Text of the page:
Welcome to the ‘Empty Quarter’
The European Union’s headquarters becomes an eerie ghost town in August
Brussels -- A stone's throw away from the European Union's head offices, the EU information centre in Brussels is large, well-painted, covered in the blue-and-gold EU flag -- and shut.
"The documentation centre is closed from Aug. 1 to Aug. 31," a printed notice stuck to the door reads.
Welcome to Europe's HQ.
Out to lunch
The European Quarter in the Belgian capital is dominated by two immense office buildings: the headquarters of the council of EU member states and the offices of the European Commission, the EU's executive arm.
Around that double hub, shops, bars, cafes and restaurants have sprung up like mushrooms to serve the roughly 21,000 bureaucrats and diplomats who work in the two institutions every day.
But in August, an eerie silence descends on the quarter as droves of EU staff head off on their summer breaks.
"The council's policy is to encourage staff to take their holidays in July and August," Victor Flavian of the council press service told DPA.
The policy is meant to maximize the amount of work the EU can do by minimizing the number of staff who are away at other times.
For the dozens of businesses which surround the EU's double HQ, it presents a financial nightmare.
"It's dead: 75 percent of our customers are away and they're all on holiday," said Michel, the barman at Irish pub Kitty O'Shea's, nodding at the commission offices just across the road.
"From a business point of view, it makes life harder because there just aren't as many people passing," said waffle salesman Yazid, who runs the Delice Gaufra stand in the Schuman metro station directly beneath the commission.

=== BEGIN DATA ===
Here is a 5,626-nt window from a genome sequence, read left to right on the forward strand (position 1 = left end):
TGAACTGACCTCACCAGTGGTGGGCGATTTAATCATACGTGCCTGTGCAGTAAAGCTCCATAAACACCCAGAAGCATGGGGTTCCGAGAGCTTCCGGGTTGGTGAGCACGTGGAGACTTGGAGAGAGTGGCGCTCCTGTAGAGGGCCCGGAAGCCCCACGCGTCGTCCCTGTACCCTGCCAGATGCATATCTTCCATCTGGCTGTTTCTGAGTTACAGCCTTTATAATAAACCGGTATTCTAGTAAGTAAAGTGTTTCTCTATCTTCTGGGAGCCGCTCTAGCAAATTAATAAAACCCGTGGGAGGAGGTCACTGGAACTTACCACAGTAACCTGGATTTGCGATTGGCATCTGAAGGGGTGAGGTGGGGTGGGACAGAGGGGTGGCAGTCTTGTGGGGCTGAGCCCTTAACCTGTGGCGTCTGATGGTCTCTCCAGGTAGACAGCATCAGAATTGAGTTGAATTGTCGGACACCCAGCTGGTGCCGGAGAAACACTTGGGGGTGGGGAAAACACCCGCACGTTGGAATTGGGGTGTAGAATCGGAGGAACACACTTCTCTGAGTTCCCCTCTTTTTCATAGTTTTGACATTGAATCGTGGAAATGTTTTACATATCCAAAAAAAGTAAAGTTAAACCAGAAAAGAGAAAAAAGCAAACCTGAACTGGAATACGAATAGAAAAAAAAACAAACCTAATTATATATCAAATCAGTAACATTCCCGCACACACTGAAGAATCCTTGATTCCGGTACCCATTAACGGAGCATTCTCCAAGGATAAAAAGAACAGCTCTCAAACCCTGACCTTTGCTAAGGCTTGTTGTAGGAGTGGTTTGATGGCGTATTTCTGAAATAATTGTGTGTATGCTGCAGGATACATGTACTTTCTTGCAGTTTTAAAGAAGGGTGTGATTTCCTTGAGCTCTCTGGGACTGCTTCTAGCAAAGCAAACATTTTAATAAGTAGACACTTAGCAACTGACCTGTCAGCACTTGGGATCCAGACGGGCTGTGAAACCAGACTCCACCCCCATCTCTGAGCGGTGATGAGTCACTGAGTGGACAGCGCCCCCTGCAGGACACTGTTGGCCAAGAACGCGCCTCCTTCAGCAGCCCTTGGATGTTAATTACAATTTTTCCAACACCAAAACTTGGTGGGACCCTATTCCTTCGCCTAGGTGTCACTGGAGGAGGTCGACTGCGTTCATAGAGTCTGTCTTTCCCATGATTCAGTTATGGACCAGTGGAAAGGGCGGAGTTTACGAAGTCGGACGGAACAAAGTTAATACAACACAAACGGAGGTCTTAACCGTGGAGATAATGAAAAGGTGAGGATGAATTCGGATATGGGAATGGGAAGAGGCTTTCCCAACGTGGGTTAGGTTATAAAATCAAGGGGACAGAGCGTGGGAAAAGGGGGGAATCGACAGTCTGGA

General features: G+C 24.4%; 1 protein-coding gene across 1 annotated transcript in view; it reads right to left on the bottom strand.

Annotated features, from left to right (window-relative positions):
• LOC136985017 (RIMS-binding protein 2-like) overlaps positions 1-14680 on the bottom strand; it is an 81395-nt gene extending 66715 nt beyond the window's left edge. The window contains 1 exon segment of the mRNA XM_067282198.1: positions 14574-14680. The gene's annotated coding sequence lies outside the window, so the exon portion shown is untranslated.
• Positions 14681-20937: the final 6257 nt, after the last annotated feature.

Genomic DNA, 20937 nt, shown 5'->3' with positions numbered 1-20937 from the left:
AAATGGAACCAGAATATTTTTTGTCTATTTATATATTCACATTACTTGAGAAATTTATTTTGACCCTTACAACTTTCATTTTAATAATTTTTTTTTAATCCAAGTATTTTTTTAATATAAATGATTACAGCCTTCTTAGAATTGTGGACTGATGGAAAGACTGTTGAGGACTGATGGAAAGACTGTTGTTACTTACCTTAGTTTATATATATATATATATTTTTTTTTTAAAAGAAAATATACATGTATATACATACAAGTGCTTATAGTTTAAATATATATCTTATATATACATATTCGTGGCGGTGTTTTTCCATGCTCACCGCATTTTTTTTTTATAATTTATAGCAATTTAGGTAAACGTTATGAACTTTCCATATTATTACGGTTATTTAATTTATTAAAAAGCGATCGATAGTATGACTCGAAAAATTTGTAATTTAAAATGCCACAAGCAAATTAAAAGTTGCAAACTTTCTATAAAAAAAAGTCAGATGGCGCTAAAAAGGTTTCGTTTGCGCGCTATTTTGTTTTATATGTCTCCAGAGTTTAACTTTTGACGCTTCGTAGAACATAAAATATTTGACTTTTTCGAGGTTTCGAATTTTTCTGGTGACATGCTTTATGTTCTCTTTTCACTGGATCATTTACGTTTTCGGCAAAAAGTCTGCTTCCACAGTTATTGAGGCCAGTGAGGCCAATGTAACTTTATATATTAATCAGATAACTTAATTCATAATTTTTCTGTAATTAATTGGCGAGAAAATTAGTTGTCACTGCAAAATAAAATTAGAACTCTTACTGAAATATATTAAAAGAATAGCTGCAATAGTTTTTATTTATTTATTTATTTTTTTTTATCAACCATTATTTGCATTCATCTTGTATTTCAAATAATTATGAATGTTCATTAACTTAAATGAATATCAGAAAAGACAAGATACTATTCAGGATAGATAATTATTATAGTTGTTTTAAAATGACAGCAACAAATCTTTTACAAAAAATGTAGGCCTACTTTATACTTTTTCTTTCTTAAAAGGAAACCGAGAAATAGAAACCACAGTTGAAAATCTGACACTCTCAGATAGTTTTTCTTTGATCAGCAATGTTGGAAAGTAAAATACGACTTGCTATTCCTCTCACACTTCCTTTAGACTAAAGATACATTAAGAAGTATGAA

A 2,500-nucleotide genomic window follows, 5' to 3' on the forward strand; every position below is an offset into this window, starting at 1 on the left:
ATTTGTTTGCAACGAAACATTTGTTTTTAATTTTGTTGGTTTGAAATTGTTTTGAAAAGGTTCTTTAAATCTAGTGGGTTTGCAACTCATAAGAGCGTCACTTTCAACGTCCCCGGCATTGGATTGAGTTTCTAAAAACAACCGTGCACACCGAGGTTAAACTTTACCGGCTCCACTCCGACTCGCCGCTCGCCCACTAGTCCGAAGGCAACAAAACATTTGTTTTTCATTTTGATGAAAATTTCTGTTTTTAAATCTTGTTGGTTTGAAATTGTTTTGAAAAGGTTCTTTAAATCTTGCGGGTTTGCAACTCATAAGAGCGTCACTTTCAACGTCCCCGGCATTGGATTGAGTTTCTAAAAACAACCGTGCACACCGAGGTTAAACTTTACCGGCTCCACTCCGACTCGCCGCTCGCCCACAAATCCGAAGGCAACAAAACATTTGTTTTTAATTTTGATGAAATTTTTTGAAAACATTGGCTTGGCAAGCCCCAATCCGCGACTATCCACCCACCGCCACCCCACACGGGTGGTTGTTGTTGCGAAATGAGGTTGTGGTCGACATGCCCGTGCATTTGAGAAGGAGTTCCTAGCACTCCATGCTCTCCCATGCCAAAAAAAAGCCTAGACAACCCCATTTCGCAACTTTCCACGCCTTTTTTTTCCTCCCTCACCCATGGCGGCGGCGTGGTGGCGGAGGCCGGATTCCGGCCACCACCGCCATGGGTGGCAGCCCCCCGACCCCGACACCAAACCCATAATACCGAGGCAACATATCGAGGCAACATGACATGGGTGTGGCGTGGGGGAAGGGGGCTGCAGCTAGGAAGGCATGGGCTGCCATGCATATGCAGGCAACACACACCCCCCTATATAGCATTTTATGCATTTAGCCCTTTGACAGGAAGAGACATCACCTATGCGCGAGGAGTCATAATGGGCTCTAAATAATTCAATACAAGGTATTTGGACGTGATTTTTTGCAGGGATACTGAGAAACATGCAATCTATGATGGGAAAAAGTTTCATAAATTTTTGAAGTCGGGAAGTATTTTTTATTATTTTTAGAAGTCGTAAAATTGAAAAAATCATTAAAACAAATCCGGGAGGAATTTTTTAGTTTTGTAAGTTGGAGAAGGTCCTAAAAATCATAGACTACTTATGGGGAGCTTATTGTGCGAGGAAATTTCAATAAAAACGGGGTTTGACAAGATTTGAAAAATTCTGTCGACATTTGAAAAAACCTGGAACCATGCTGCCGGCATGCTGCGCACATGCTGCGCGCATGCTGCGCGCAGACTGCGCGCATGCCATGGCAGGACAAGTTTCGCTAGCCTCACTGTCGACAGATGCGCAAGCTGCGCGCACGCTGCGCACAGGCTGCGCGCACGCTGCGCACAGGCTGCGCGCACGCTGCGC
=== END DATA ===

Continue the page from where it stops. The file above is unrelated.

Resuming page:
Across the quarter in August, pavement cafes are all but empty, bakeries and corner shops are shuttered, and even the Schuman station -- usually crammed with commuters -- echoes forlornly.
For some, it is a chance to catch up on administration, personal chores and all the jobs that have been on hold since Christmas.
"When it's busy, we're with the customers," said Michel as he re-arranged the array of Bottles of All Nations lined up behind the bar. "When it's quiet, we have a chance to organize stuff."
Taking a break
For others, like hairdresser Mohsine, whose salon l'Hair du Temps faces the commission, it is a chance to plan a holiday themselves.
But for those who stay behind, August is a curious mixture of tedium and tension, as skeleton crews man their posts in case something happens which needs a quick reaction.
The August break is "good, because it allows you to plan ahead but it's not so good because some people will still want a haircut, and you don't know when they'll come in, so you have to stay open all the time and wait," Mohsine said.
"If big things happen, we react: we've even held emergency summits if it's been really urgent," Flavian agreed.
And with experts predicting an intense September as EU leaders seek consensus on sensitive issues like defense and migration, the motto of Brussels in August should perhaps be "eat, drink and be merry, for in September we start again."
If you can find anywhere that's open, that is.
-- Ben Nimmo/Expatica